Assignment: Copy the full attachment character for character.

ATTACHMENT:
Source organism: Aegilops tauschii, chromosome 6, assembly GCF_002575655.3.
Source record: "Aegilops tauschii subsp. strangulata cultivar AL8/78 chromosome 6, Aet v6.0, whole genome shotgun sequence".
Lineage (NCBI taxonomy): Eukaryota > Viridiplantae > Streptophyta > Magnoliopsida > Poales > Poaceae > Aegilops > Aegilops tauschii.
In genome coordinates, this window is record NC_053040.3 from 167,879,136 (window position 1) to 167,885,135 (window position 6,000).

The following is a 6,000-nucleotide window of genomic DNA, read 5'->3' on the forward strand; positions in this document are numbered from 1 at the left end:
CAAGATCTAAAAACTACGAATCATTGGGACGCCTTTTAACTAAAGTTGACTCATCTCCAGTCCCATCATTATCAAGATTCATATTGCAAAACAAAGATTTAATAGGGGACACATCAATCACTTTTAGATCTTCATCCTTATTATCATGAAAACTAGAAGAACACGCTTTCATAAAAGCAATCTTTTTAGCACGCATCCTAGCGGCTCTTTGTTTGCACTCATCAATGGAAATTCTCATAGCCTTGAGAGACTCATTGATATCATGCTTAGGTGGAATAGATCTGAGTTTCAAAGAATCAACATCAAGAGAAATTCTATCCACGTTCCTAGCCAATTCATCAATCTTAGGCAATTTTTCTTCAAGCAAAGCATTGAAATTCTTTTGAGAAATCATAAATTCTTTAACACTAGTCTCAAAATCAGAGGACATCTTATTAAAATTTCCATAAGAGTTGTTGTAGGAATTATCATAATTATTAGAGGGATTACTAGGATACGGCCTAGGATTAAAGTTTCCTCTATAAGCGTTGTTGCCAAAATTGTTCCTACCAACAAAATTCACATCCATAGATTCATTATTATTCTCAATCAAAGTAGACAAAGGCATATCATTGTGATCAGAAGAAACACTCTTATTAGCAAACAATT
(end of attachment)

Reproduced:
Source organism: Aegilops tauschii, chromosome 6, assembly GCF_002575655.3.
Source record: "Aegilops tauschii subsp. strangulata cultivar AL8/78 chromosome 6, Aet v6.0, whole genome shotgun sequence".
Lineage (NCBI taxonomy): Eukaryota > Viridiplantae > Streptophyta > Magnoliopsida > Poales > Poaceae > Aegilops > Aegilops tauschii.
In genome coordinates, this window is record NC_053040.3 from 167,879,136 (window position 1) to 167,885,135 (window position 6,000).

The following is a 6,000-nucleotide window of genomic DNA, read 5'->3' on the forward strand; positions in this document are numbered from 1 at the left end:
CAAGATCTAAAAACTACGAATCATTGGGACGCCTTTTAACTAAAGTTGACTCATCTCCAGTCCCATCATTATCAAGATTCATATTGCAAAACAAAGATTTAATAGGGGACACATCAATCACTTTTAGATCTTCATCCTTATTATCATGAAAACTAGAAGAACACGCTTTCATAAAAGCAATCTTTTTAGCACGCATCCTAGCGGCTCTTTGTTTGCACTCATCAATGGAAATTCTCATAGCCTTGAGAGACTCATTGATATCATGCTTAGGTGGAATAGATCTGAGTTTCAAAGAATCAACATCAAGAGAAATTCTATCCACGTTCCTAGCCAATTCATCAATCTTAGGCAATTTTTCTTCAAGCAAAGCATTGAAATTCTTTTGAGAAATCATAAATTCTTTAACACTAGTCTCAAAATCAGAGGACATCTTATTAAAATTTCCATAAGAGTTGTTGTAGGAATTATCATAATTATTAGAGGGATTACTAGGATACGGCCTAGGATTAAAGTTTCCTCTATAAGCGTTGTTGCCAAAATTGTTCCTACCAACAAAATTCACATCCATAGATTCATTATTATTCTCAATCAAAGTAGACAAAGGCATATCATTGTGATCAGAAGAAACACTCTTATTAGCAAACAATT